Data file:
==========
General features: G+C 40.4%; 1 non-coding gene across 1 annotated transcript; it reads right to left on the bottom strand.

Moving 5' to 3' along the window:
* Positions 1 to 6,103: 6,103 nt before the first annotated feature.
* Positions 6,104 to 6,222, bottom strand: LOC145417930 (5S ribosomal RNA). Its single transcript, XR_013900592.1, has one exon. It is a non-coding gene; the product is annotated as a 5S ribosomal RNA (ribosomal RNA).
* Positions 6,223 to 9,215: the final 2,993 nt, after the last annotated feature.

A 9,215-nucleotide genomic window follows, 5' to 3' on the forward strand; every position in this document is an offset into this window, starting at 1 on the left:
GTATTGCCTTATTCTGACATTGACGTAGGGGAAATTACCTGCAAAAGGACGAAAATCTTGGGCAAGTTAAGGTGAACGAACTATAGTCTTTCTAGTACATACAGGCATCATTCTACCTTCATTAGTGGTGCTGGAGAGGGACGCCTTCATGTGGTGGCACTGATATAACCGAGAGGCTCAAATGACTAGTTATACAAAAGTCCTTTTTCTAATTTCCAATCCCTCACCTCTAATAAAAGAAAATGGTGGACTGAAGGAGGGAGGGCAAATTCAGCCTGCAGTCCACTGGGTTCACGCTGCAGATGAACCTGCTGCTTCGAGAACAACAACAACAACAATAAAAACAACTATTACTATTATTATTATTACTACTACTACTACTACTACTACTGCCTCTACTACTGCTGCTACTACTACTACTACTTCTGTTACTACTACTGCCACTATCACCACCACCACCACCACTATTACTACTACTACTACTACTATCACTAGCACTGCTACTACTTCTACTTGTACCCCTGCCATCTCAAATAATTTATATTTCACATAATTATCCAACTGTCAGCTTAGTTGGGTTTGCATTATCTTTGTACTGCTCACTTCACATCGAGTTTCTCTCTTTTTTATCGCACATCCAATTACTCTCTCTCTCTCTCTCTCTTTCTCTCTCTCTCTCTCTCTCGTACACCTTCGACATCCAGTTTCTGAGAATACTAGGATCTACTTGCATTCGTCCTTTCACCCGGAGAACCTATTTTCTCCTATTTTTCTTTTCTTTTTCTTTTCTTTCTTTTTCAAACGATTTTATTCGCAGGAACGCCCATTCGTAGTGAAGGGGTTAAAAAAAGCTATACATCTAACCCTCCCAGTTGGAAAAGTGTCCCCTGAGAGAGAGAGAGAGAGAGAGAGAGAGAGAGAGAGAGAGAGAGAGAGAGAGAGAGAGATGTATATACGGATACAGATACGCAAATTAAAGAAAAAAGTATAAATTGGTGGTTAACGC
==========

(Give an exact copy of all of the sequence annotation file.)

General features: G+C 40.4%; 1 non-coding gene across 1 annotated transcript; it reads right to left on the bottom strand.

Moving 5' to 3' along the window:
* Positions 1 to 6,103: 6,103 nt before the first annotated feature.
* Positions 6,104 to 6,222, bottom strand: LOC145417930 (5S ribosomal RNA). Its single transcript, XR_013900592.1, has one exon. It is a non-coding gene; the product is annotated as a 5S ribosomal RNA (ribosomal RNA).
* Positions 6,223 to 9,215: the final 2,993 nt, after the last annotated feature.

A 9,215-nucleotide genomic window follows, 5' to 3' on the forward strand; every position in this document is an offset into this window, starting at 1 on the left:
GTATTGCCTTATTCTGACATTGACGTAGGGGAAATTACCTGCAAAAGGACGAAAATCTTGGGCAAGTTAAGGTGAACGAACTATAGTCTTTCTAGTACATACAGGCATCATTCTACCTTCATTAGTGGTGCTGGAGAGGGACGCCTTCATGTGGTGGCACTGATATAACCGAGAGGCTCAAATGACTAGTTATACAAAAGTCCTTTTTCTAATTTCCAATCCCTCACCTCTAATAAAAGAAAATGGTGGACTGAAGGAGGGAGGGCAAATTCAGCCTGCAGTCCACTGGGTTCACGCTGCAGATGAACCTGCTGCTTCGAGAACAACAACAACAACAATAAAAACAACTATTACTATTATTATTATTACTACTACTACTACTACTACTACTGCCTCTACTACTGCTGCTACTACTACTACTACTTCTGTTACTACTACTGCCACTATCACCACCACCACCACCACTATTACTACTACTACTACTACTATCACTAGCACTGCTACTACTTCTACTTGTACCCCTGCCATCTCAAATAATTTATATTTCACATAATTATCCAACTGTCAGCTTAGTTGGGTTTGCATTATCTTTGTACTGCTCACTTCACATCGAGTTTCTCTCTTTTTTATCGCACATCCAATTACTCTCTCTCTCTCTCTCTCTTTCTCTCTCTCTCTCTCTCTCGTACACCTTCGACATCCAGTTTCTGAGAATACTAGGATCTACTTGCATTCGTCCTTTCACCCGGAGAACCTATTTTCTCCTATTTTTCTTTTCTTTTTCTTTTCTTTCTTTTTCAAACGATTTTATTCGCAGGAACGCCCATTCGTAGTGAAGGGGTTAAAAAAAGCTATACATCTAACCCTCCCAGTTGGAAAAGTGTCCCCTGAGAGAGAGAGAGAGAGAGAGAGAGAGAGAGAGAGAGAGAGAGAGAGAGAGAGAGAGATGTATATACGGATACAGATACGCAAATTAAAGAAAAAAGTATAAATTGGTGGTTAACGC